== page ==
have been identified as a, b, c, and d, and scored on a 1–4 scale.
1074 P. Hills, M. Argyle/Personality and Individual Differences 33 (2002) 1073–1082
Respondents were invited to complete and return a self-report questionnaire constructed from
the OHI, the OHQ, and a number of published scales that are known to correlate with well-being.
These were the Extraversion, Neuroticism and Psychoticism sub-scales of the short form Eysenck
Personality Questionnaire (Eysenck, Eysenck, & Barrett, 1985), Rosenberg’s Self-esteem Scale
(Rosenberg, 1989), the Life Orientation Test (Scheier & Carver, 1985)—a measure of disposi-
tional optimism, the Life Regard Index (Battista & Almond, 1973)—a measure of both purpose
in life as represented by the existence of a set of life goals and the extent to which an individual
feels that he has fulfilled them, and the Depression–Happiness Scale (Joseph & Lewis, 1998). To
ensure uniformity of presentation, items in the original scales were reworded where necessary as
single statements to which participants could respond on a uniform six-point Likert scale ranging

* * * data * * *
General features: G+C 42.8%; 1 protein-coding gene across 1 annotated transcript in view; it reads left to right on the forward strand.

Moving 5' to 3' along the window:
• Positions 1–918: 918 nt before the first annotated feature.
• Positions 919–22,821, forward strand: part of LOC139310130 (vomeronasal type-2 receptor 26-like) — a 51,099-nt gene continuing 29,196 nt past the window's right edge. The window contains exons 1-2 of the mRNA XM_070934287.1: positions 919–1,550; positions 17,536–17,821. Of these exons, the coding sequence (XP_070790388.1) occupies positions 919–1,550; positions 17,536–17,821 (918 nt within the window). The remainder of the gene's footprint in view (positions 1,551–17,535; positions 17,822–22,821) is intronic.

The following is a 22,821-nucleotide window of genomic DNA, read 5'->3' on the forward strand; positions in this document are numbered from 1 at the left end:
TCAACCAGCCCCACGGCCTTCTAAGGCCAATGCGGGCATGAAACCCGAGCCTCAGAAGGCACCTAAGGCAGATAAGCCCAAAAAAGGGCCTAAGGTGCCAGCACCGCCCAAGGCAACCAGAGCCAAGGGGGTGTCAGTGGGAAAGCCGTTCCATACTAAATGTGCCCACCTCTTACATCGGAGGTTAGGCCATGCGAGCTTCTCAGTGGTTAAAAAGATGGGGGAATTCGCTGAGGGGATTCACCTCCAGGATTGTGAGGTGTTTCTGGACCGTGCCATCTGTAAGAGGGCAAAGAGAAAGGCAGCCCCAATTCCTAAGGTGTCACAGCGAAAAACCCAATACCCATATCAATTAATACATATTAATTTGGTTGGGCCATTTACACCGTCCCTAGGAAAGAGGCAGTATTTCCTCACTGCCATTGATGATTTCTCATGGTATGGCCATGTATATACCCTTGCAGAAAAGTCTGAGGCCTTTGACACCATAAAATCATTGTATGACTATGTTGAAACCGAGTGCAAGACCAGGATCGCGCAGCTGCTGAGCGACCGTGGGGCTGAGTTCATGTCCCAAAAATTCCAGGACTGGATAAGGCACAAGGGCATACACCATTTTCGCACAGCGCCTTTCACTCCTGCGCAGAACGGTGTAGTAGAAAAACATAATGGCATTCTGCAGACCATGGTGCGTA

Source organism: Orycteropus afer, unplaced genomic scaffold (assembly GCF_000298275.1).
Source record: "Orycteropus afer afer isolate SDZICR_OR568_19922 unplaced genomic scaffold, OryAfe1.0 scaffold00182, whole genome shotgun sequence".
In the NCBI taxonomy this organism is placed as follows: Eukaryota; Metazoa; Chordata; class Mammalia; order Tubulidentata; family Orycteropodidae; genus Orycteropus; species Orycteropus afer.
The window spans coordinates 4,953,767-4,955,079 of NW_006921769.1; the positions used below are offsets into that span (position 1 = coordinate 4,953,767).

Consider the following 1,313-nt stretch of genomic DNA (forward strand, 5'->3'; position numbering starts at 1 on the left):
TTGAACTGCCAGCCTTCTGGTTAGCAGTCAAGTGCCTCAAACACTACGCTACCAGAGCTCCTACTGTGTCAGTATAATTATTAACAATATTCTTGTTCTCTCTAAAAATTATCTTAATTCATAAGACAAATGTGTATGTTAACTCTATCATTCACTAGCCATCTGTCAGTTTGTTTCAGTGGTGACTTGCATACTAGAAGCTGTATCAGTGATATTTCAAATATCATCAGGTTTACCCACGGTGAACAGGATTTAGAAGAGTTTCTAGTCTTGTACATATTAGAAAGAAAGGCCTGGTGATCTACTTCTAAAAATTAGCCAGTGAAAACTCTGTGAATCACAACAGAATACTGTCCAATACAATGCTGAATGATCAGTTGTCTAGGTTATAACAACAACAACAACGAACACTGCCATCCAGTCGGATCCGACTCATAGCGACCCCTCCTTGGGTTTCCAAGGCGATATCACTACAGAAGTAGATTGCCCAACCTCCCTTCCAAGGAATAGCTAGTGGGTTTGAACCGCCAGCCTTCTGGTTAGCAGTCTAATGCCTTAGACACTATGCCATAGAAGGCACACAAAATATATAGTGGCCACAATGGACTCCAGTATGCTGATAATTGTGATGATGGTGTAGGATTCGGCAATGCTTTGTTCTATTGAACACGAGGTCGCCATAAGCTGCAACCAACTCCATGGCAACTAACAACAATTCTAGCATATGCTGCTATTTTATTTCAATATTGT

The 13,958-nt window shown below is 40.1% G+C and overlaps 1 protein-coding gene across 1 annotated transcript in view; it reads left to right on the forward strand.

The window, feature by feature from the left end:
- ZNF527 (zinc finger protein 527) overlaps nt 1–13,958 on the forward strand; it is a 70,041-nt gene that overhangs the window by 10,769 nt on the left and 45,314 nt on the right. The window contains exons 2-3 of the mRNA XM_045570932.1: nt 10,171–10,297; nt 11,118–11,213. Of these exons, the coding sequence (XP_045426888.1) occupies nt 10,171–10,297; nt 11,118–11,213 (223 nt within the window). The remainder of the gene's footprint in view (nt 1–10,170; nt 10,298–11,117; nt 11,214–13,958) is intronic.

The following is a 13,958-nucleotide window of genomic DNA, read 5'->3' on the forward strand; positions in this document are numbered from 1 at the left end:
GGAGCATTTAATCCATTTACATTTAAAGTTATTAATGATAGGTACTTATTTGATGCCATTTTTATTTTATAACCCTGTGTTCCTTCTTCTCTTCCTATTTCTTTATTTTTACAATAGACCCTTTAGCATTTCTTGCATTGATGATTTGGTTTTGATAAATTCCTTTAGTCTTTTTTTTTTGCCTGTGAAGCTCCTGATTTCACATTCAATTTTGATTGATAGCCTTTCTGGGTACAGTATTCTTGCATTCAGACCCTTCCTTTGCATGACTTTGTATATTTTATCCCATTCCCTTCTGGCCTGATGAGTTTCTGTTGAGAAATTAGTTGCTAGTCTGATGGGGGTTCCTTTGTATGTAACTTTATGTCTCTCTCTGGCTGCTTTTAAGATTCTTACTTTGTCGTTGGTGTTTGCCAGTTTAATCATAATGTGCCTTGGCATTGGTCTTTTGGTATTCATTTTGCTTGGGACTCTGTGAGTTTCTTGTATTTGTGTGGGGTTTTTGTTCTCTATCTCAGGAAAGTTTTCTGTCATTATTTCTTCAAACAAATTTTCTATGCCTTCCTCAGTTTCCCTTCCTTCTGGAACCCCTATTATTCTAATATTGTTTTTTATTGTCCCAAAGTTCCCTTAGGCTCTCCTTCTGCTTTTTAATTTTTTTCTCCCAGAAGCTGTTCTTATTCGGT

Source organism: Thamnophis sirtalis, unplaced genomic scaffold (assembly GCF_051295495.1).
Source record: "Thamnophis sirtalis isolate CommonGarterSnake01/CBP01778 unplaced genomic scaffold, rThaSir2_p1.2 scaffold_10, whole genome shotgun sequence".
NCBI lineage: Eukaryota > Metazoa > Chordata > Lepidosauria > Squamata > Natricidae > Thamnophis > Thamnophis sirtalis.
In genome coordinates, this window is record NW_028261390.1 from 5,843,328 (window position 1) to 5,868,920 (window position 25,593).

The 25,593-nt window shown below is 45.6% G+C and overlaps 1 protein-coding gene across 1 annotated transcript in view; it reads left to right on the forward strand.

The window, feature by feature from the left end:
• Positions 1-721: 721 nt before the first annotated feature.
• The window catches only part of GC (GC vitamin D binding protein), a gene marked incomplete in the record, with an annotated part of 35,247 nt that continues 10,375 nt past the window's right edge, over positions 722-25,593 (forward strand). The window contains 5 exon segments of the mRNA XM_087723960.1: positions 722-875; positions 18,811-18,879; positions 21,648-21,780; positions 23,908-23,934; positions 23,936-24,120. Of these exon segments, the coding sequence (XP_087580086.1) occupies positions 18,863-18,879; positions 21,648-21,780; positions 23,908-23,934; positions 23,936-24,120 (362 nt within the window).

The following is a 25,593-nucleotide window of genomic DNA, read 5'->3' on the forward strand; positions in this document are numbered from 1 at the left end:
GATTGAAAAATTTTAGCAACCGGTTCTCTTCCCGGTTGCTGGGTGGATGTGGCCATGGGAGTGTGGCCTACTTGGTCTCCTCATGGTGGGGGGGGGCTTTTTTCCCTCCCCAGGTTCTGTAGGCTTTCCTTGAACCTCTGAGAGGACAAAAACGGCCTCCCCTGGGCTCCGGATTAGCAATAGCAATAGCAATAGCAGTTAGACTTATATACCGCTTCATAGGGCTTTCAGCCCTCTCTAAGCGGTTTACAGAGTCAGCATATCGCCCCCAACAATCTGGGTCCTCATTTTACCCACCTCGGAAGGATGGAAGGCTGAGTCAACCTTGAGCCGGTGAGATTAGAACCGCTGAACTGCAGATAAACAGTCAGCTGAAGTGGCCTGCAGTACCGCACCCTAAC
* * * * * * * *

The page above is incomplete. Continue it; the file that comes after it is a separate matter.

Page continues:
from ‘‘strongly agree’’ to ‘‘strongly disagree’’. Before administration, the individual items of all
the scales with the exception of the OHI, were combined and rearranged in random order. It was
not, therefore, considered necessary to retain any filler items included in the original scales.
Questionnaires were administered in alternative versions; in one, the OHI was presented first and
in the other, last.
2. Results and discussion
2.1. Scale reliabilities
Both the OHI and the OHQ demonstrated high scale reliabilities with values a(167)=0.92 and
a(168)=0.91 respectively. The inter-item correlations for the OHI ranged from?0.03 to 0.58,
mean 0.28, and the corresponding values for the OHQ were ?0.04 to 0.65, mean 0.28. These
virtually identical results show that the multiple-choice items of the OHI can be replaced with the
more compact single choice items of the OHQ without detriment. The observation that the
maximum inter-item correlations within the two scales, r=0.65 and r=0.58, suggests that no two
items are so alike that they are measuring the same facet of happiness; in other words, no items
are semantically redundant. The questionnaires used in this study were administered in two ver-
sions in which the OHI was completed either first or last. A comparison of means (independent
samples t-tests) showed that the order of presentation resulted in no significant differences
between versions for either of the scales. The OHI and OHQ scores aggregated over all items were
strongly and significantly related, r(163)=0.80, P<0.001, which shows that both scales provide
very similar results.
2.2. Internal consistencies